Donvale dream home comes with $0 electricity bill
Towering mansions don’t have a reputation for cheap power bills, but a Donvale dream home has turned that assumption on its head.
Boasting two Tesla batteries, 20kw of solar and a system that feeds the surplus back into the grid, 5 Pambara Court doesn’t pay a cent on the dreaded quarterly energy bills.
In fact, vendors Ingo Reisch and Shauna Kerrigan are actually making money by redistributing their excess power.
The Donvale home, with a price guide of $3.7-$4 million, also features huge double glazed windows in a breathtaking modern living zone, double height insulation and hydronic floor heating run via solar power.
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It totals to approximately $50,000 spent by the family on their economical energy system.
“A place like ours would cost with today’s power kilowatt rate about $2,500-$3,000 a quarter, but we are in credit — any new owner would probably be neutral,” Mr Reisch said.
“I’m very big on this alternative energy.”
That interest stems from Mr Reisch’s time spent running BMW dealerships, where “it was always about efficiency, getting more from less energy,” he said.
The couple first moved to the property about 20 years ago in search of more space for Ms Kerrigan to pursue her own passion.
“It was our first venture into an acreage, it was mainly done because of my wife’s passion for horses — which has transferred to our two daughters,” Mr Reisch said of the move.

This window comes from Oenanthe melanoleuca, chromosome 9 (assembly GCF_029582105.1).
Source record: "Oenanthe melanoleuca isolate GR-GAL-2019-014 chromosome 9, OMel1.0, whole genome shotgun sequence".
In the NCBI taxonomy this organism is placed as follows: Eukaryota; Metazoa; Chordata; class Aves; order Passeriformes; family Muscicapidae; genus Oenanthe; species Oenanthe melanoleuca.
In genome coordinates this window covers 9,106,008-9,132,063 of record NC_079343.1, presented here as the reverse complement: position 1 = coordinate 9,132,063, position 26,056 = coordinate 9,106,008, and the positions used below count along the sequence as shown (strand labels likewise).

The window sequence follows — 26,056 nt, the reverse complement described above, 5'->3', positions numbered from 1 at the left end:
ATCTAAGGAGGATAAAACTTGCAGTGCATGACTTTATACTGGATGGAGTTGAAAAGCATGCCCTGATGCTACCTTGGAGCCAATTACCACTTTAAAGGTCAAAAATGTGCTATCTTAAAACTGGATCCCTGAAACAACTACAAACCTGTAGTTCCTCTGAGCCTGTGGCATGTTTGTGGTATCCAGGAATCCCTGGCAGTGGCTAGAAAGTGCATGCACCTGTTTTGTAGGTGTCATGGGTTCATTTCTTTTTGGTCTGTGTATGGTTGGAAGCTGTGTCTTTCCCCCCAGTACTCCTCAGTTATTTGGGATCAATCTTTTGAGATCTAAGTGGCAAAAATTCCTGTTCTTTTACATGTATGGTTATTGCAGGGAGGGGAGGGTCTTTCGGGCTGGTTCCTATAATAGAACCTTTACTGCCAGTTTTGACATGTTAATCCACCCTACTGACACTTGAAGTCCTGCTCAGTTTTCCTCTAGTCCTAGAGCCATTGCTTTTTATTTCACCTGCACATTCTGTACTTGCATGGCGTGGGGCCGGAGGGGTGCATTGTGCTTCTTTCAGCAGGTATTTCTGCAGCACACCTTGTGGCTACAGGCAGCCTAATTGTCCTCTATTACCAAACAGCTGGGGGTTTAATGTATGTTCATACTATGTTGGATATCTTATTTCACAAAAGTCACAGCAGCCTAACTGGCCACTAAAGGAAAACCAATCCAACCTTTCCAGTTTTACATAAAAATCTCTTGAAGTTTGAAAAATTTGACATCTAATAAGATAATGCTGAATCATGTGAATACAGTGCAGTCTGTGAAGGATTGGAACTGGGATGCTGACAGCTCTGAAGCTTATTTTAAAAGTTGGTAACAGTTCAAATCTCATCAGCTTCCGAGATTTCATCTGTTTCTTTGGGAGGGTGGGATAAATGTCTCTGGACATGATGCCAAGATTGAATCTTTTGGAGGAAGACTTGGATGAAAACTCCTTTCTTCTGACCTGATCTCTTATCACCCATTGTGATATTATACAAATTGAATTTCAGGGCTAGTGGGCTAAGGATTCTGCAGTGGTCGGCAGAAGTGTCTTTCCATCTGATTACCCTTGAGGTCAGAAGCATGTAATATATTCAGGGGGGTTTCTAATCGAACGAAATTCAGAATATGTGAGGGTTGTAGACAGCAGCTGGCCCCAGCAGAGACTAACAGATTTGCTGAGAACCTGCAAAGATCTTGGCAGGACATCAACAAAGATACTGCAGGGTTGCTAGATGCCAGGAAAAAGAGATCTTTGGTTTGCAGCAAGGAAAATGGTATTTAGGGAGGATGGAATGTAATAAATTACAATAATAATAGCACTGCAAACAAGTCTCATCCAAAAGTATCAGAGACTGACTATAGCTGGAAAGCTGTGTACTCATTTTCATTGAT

“The old ranch style house is still there but we’ve added new additions … I’m really happy with what we’ve done here.”
Having watched their children grow up on the Donvale property, Mr Reisch said the family were starting to get emotional about moving.
“We’re going to be sorry to move out but it will open up a new chapter and gives me something to do with my energy stuff,” Mr Reisch said.
“Hopefully it goes to someone who appreciates it and will have a fantastic time here.”
Jellis Craig Doncaster director Daniel Broadbent said the home’s proportions made it “spectacular”.
“That central room is just stunning, with huge windows — the sheer volume of the place and it’s also got some real design quirks — there’s reclaimed timber from an old army garrison and tin from a local sheering shed,” he said.
“It’s something they’re very proud of.”
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